The capital of Sicily, Palermo provides a gorgeous port of call when cruising the Mediterranean.  The port nestles beautifully at the foot of Monte Pellgrino where you will see a large natural harbour for picturesque views and the ideal place to capture a photograph. 

The city boasts an incredibly diverse history and has both enjoyed and suffered at the hands of multiple reins.  Founded in the 5th century, Palermo has undergone the colourful influences of the Arabs, Carthaginians, Goths, Greeks and the Vandals.  The architecture is where you will really notice these assorted impacts with a wide range of diverse structures.  The influences of mixed influences also left their mark on the population as you will realised upon arrival as Palermo acknowledges it’s past. 

The city of Palermo is in fact an incredibly modern capital and Italian flare in abundance but no matter where you travel here; there is history around every corner.  It was during the 9th century that the city became hugely famous for its universities and wealthy courts.  This famed period has led to a large amount of national treasures and historic monuments around the city. 

When touring the sights, you will see such pleasures as the Politeama Square and Via Ruggero Settimo.  Perhaps one of the most popular attractions however has to be the Massimo Opera House, renowned for being one of the largest in Europe.  The next stop on your list should certainly be the vibrant Quattro Canti otherwise known as Piazza Vigliena.  This iconic location is Palermo’s handsome intersection separating the city into four quarters.  This famous point was geographically at the centre of the city when it was first built and has continued to be the heart and soul of Palermo to this day.  Many locals and tourists consider this extravagant spot as a must see when visiting the area.  The design behind the focal point was due to Victor Emanuel II, the very first kind of unified Italy along with the impacting decision made by the 17th century Spanish Viceroy of Sicily.  Originally the street going through the area was named the Cassaro and its length spanned right from the beautiful harbour scene to grounds of the Norman Palace.  It was the Spanish Viceroy’s decision that created the four quarter separation of the Quattro Canti as he decided a new street will be constructed directly through the middle of the Cassaro, which then divided the city into four neat and formed four quarters.  The new street adopted the name of the Viceroy and was called the Duke of Marqueda.  This special site boasts a dramatic historical impact on the city and is definitely worth taking in.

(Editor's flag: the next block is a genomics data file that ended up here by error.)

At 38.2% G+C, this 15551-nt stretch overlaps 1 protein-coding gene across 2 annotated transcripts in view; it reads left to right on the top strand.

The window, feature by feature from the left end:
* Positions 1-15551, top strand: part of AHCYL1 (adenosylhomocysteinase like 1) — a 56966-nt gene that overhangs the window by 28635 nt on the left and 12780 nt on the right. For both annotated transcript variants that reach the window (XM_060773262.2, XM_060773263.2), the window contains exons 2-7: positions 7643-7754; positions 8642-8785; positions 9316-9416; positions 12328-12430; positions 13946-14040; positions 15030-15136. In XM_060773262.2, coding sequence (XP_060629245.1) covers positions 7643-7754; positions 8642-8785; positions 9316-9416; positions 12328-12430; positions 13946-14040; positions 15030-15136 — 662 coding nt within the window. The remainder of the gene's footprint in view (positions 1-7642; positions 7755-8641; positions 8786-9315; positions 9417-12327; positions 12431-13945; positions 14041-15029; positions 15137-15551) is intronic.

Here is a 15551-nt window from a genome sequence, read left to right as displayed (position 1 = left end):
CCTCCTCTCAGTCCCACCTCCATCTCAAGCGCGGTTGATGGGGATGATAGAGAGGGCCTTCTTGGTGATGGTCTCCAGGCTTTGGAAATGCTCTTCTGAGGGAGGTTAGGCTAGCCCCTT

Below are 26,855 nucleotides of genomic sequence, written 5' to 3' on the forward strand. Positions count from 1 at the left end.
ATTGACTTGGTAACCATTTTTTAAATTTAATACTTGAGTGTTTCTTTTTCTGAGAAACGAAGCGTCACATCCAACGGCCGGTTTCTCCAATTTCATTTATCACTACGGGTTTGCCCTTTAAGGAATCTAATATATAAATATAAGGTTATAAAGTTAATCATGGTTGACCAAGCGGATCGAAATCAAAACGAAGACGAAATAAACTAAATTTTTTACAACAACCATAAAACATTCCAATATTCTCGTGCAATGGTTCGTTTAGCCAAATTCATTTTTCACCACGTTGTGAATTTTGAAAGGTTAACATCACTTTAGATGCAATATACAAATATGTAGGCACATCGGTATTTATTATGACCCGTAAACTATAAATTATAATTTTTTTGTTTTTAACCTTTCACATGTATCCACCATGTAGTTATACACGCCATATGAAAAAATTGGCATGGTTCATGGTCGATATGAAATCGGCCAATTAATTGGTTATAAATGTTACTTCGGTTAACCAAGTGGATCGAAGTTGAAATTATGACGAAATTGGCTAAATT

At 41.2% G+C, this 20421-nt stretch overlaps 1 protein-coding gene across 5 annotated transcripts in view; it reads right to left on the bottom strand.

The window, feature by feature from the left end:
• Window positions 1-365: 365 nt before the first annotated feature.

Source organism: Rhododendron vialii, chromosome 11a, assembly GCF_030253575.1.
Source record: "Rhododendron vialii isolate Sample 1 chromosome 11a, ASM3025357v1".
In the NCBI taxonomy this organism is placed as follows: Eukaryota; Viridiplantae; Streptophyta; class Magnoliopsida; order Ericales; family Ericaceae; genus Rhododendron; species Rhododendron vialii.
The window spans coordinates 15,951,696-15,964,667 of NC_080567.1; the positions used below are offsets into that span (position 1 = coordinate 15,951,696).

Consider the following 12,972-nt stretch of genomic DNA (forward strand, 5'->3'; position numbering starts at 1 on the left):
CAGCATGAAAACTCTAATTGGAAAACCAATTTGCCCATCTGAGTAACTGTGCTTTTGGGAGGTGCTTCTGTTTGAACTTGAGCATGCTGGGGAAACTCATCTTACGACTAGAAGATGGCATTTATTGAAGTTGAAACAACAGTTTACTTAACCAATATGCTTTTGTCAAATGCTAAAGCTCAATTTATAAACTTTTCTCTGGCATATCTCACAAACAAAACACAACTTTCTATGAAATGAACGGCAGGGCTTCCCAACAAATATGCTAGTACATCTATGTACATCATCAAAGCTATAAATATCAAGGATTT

Sightseeing continues from the Quattro Canti  with a variety of statues and fountains to be seen at each corner.  These features are at complete harmony with one and other forming exquisite symmetry.  As you look up you will notice three distinctive levels of embellishment.  These three levels present an homage to firstly the four seasons, then the four Spanish kings Charles V, Philip II, Philip III, and Philip IV and finally the third level pays tribute to four saints, these being Santa Ninfa, Santa Cristina, Sant’Oliva, and Sant’Agata.

The four quarters of the city are known as Capo, in the north-west quadrant, Vucciria in the north-east, Kalsa in the south-east and Albergheria in the south-west.

Other fascinating sightseeing interests include the glorious Royal Palace, City Hall and the enchanting Foro Italico.  Just outside of the city centre you will also find the stunningly aesthetic Monreale cathedral, which is in fact one of the world’s most visited monuments.

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